In the immediate aftermath yesterday, there have been a lot of people opting out of the pain and outcry, which I completely understand, but there have also been a lot of people offering real comfort and perspective, which I know has helped me immensely. Perhaps my favorite thing that I’ve seen has been so many of my progressive friends rising up in outrage and action to actually organize and DO something even if it’s only been hours since the situation became clear. It’s also offered me a galvanizing outlet, seeing the initiatives my friends have enacted so quickly as a response. Clearly, we are better together, and better when we’re connected. Just not connected constantly to the information downspout.
Unity. As a word, it means basically one thing: the state of being united or joined as whole, of being in full agreement.
Since we woke up Wednesday morning, I’ve seen many and varied responses to Trump’s election using this word, ranging from calls for both sides to pack away their anger and come together to work through this to vehement denials of any willingness to work together with those whom we’ve set ourselves against for so long.
Things have been said. Promises have been made. Changes have been set in motion.
Can it even be possible after a campaign so divisive? Or, in my mind more importantly, should it be possible, and should we pursue it?
Like it or not, on Tuesday approximately half of the United States’s voting public ushered in a four year term headed by a man who is easily the most vitriolic, stridently offensive, openly discriminatory and divisive candidate we have seen in our lifetimes. He has been so unabashedly vulgar and offensive that words usually hidden from the ears of children have graced the network news. Within the span of his campaign, he has denigrated women, insulted entire nationalities, and promoted policies designed to exclude and disenfranchise entire portions of the population based on their gender, sexual orientation, race, religion, or ethnicity. He has promoted an agenda of hate and retribution based on personal gain and private insult, and has begun to surround himself with other colleagues who have done the same and hold the same values.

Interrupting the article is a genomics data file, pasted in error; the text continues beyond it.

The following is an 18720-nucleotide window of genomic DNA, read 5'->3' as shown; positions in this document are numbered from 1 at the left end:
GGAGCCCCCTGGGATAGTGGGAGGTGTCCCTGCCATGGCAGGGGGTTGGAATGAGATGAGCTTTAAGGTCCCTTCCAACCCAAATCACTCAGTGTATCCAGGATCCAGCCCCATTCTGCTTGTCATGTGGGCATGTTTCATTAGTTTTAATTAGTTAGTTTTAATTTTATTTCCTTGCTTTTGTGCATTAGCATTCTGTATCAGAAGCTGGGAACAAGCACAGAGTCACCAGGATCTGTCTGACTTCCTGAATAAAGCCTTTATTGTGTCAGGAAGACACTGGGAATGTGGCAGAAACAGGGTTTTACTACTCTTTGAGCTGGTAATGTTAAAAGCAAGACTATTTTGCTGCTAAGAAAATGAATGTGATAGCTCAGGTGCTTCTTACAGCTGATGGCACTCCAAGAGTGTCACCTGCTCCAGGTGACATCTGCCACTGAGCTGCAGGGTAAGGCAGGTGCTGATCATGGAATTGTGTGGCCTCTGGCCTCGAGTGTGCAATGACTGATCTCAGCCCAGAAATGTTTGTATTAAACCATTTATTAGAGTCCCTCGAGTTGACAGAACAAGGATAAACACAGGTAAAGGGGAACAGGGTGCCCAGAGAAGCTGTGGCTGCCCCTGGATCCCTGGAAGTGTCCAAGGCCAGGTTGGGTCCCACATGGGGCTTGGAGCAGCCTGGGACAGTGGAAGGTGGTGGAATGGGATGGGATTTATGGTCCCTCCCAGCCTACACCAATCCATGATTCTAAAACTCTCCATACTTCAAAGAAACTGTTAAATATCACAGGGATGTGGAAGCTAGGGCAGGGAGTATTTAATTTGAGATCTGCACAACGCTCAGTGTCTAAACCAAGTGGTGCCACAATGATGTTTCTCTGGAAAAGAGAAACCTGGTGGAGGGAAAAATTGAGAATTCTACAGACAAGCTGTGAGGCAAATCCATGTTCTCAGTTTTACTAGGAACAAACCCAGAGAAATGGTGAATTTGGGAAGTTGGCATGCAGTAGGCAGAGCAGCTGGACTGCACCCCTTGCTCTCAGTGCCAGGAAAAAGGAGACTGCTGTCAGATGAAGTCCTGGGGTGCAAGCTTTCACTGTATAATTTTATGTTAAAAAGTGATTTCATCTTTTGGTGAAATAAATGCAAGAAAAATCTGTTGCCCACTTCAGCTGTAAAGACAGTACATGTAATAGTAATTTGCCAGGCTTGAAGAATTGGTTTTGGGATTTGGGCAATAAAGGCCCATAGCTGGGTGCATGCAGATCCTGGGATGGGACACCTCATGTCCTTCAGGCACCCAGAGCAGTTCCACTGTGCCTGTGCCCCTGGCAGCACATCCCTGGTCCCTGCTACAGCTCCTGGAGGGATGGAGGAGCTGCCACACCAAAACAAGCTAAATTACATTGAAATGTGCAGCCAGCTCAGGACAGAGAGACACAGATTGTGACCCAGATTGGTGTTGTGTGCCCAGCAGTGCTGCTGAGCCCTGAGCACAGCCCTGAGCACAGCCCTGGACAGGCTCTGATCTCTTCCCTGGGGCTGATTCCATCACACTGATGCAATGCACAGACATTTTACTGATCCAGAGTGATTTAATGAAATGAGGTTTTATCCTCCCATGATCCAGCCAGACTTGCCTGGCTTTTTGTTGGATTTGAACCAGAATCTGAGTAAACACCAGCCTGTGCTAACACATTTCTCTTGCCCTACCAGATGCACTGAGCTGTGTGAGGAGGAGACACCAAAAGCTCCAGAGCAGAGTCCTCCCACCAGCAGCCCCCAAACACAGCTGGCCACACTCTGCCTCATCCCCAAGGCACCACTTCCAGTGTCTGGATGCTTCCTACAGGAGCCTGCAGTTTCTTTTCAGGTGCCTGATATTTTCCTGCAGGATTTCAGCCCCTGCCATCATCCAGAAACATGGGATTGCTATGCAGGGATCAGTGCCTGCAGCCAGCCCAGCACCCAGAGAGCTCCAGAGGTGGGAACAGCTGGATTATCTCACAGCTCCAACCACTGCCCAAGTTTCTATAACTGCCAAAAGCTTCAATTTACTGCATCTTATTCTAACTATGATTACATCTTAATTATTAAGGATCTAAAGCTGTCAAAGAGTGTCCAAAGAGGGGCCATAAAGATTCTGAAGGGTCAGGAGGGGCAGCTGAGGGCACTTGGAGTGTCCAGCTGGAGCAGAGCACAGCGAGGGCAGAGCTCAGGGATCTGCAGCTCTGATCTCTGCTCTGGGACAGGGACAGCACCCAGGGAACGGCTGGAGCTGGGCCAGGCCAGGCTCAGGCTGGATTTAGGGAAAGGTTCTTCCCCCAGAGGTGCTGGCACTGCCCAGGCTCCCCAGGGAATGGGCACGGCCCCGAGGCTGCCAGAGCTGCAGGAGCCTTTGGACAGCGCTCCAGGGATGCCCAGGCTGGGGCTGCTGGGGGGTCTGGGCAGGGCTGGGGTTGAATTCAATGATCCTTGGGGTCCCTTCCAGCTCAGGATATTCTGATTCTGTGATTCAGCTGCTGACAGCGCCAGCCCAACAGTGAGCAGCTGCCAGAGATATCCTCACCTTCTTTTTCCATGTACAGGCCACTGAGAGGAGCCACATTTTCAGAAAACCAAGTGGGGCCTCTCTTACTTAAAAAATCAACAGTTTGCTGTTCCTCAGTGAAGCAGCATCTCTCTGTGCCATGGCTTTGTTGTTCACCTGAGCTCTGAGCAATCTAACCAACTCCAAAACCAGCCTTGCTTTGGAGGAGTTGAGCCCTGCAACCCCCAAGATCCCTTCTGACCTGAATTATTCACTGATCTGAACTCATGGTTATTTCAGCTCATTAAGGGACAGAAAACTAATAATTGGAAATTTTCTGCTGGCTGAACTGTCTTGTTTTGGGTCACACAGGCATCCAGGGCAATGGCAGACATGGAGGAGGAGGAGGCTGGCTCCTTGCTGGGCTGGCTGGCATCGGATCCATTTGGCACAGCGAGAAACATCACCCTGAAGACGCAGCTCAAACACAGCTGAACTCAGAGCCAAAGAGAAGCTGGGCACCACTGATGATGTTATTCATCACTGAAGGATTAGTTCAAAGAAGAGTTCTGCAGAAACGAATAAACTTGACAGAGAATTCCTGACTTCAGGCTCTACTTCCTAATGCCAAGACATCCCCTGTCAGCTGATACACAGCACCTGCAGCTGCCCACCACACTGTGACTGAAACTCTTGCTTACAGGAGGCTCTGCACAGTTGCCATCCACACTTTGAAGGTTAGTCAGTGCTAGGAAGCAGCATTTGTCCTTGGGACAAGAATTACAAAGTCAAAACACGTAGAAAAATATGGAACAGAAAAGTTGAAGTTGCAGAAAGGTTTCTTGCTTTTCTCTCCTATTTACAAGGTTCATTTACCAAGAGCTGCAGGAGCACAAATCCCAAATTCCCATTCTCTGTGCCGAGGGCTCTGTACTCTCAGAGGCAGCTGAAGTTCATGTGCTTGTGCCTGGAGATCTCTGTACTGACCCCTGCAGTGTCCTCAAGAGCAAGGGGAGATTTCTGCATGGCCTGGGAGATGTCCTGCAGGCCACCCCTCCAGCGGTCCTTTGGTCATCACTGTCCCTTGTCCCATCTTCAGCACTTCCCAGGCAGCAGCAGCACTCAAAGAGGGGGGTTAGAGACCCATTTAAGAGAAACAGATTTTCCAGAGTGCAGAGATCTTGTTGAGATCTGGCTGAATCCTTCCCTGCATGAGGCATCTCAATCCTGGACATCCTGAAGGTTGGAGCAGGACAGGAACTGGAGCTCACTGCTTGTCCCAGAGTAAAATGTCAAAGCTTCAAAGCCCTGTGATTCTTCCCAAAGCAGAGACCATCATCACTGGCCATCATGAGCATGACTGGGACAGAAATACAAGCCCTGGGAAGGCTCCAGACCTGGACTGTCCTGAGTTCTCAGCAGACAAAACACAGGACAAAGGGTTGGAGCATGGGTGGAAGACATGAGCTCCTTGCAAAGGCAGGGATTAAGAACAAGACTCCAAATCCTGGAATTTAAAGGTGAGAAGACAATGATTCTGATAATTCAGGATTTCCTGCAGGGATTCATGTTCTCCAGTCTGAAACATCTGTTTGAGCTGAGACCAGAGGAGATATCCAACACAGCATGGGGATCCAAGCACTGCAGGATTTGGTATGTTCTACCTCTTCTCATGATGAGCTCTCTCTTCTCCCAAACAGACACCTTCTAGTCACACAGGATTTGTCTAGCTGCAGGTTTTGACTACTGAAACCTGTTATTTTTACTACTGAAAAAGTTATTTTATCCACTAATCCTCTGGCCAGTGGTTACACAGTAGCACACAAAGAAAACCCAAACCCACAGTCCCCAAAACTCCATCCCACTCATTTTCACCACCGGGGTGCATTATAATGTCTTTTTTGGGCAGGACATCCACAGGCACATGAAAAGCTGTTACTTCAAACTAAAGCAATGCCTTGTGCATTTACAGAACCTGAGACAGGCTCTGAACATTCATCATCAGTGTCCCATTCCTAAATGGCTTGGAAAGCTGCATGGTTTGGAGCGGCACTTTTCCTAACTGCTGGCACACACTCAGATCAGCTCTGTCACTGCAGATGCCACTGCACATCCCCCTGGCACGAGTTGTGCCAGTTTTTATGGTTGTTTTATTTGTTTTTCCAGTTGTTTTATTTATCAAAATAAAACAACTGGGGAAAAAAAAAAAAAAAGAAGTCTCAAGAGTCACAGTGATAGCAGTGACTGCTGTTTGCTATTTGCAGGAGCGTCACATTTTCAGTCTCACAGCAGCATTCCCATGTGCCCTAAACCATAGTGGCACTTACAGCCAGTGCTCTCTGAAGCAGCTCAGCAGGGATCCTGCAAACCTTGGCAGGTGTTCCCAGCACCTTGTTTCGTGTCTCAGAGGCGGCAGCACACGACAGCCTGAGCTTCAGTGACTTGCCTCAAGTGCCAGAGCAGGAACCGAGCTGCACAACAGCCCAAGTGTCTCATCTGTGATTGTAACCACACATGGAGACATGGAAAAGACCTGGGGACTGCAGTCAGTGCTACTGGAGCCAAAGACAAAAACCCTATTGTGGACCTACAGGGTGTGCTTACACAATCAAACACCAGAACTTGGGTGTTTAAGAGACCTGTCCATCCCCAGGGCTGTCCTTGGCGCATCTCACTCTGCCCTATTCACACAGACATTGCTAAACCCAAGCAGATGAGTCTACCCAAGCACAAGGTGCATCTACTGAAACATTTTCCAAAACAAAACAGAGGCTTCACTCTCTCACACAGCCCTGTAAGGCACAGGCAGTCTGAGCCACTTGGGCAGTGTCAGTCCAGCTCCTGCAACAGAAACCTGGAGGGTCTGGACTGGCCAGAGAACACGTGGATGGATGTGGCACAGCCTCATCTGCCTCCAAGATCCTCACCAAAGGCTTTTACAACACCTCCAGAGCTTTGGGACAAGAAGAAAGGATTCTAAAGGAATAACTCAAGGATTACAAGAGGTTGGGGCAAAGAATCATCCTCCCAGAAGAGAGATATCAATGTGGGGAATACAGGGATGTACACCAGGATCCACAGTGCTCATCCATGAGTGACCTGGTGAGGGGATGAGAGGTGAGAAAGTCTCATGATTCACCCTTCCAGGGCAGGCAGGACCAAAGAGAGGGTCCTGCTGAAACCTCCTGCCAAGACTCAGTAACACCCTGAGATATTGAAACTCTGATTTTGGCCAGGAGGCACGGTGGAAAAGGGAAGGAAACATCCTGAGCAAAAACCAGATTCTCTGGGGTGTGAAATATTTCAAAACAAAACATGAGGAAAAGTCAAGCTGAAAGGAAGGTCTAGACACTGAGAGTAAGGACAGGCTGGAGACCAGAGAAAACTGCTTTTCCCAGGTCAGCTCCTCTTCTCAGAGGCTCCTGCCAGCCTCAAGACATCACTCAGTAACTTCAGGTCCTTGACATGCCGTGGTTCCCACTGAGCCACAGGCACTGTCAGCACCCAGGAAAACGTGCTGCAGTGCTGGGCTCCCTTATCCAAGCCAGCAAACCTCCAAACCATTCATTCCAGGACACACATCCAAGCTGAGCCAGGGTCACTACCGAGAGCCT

Do I believe that most of the voters who supported him believe in these sentiments he’s uttered? Not really. Do I think that there’s at least a portion of his voters who *did* come out of the woodwork for these sentiments? Without a moment of doubt. Do I question how voters of good conscience could still cast a ballot for someone who espouses and promotes these things? Absolutely.
It comes down to this: if you voted for Donald Trump, you doubled down your own power and put it behind someone who verbally committed to ending safety, well-being, and freedom for entire portions of the population, and who may well enact policy to make those words reality. You have made the moral judgement that for whatever reason, that mattered more to you than the principles America claims to espouse about life, liberty, and the pursuit of happiness for all Americans, not just ones who look like Trump.
I cannot be unified with you.
I understand there are reasons of your own that you’re hurting and looking for change. I can’t expect you to vote against your own well-being. It’s against human nature, or some humans’ nature. Then again, actually I can, people do it all the time by choosing candidates whose policies they don’t understand or bother to investigate, or would rather not acknowledge in service of greed, insular safety, and nationalism. I can’t logically expect you to choose the well being of another person over your own, even though people of conscience choose improvement of collective well-being tied to measured personal sacrifice all the time. What I can expect is that in matters of life or death, that my fellow Americans choose their own integrity and character in support of those characteristics in those they choose to lead. There were multiple times when you could have considered ways to change the course of this thing. You didn’t seem to do that, given opportunity after opportunity.
I cannot be unified with you.
Across the nation already, there have been instances of hate speech, violence, and discrimination tied to the victory of his man. Some of them by *children* who have internalized his victory as tacit approval for his tactics and his words, and no amount of qualification over why you voted for him will negate that, no matter the reasons primary in your mind that allowed you to ignore them. By lifting him into power through your vote, you have helped give rise and approval to harm and sorrow for a legion of Americans.